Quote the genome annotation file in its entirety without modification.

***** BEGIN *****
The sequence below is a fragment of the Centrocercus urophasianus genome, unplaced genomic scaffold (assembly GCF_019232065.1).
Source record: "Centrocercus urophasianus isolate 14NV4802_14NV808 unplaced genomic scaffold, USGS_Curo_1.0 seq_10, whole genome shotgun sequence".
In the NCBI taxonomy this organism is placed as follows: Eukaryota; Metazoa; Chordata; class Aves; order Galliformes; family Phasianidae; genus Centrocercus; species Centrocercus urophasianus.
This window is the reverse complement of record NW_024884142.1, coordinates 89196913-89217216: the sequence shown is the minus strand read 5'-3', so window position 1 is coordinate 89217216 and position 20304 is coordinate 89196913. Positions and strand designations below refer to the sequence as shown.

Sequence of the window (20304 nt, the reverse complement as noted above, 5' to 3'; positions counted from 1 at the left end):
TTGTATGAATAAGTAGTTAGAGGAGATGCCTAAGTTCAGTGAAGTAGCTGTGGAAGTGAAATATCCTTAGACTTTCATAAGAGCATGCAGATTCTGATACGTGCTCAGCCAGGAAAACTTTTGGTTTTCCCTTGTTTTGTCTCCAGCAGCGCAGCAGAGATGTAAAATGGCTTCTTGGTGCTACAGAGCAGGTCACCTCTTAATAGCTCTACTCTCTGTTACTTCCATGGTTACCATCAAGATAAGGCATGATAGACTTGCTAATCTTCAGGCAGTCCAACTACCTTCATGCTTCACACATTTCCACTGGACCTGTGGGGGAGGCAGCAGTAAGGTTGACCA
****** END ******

The sequence below is a fragment of the Centrocercus urophasianus genome, unplaced genomic scaffold (assembly GCF_019232065.1).
Source record: "Centrocercus urophasianus isolate 14NV4802_14NV808 unplaced genomic scaffold, USGS_Curo_1.0 seq_10, whole genome shotgun sequence".
In the NCBI taxonomy this organism is placed as follows: Eukaryota; Metazoa; Chordata; class Aves; order Galliformes; family Phasianidae; genus Centrocercus; species Centrocercus urophasianus.
This window is the reverse complement of record NW_024884142.1, coordinates 89196913-89217216: the sequence shown is the minus strand read 5'-3', so window position 1 is coordinate 89217216 and position 20304 is coordinate 89196913. Positions and strand designations below refer to the sequence as shown.

Sequence of the window (20304 nt, the reverse complement as noted above, 5' to 3'; positions counted from 1 at the left end):
TTGTATGAATAAGTAGTTAGAGGAGATGCCTAAGTTCAGTGAAGTAGCTGTGGAAGTGAAATATCCTTAGACTTTCATAAGAGCATGCAGATTCTGATACGTGCTCAGCCAGGAAAACTTTTGGTTTTCCCTTGTTTTGTCTCCAGCAGCGCAGCAGAGATGTAAAATGGCTTCTTGGTGCTACAGAGCAGGTCACCTCTTAATAGCTCTACTCTCTGTTACTTCCATGGTTACCATCAAGATAAGGCATGATAGACTTGCTAATCTTCAGGCAGTCCAACTACCTTCATGCTTCACACATTTCCACTGGACCTGTGGGGGAGGCAGCAGTAAGGTTGACCA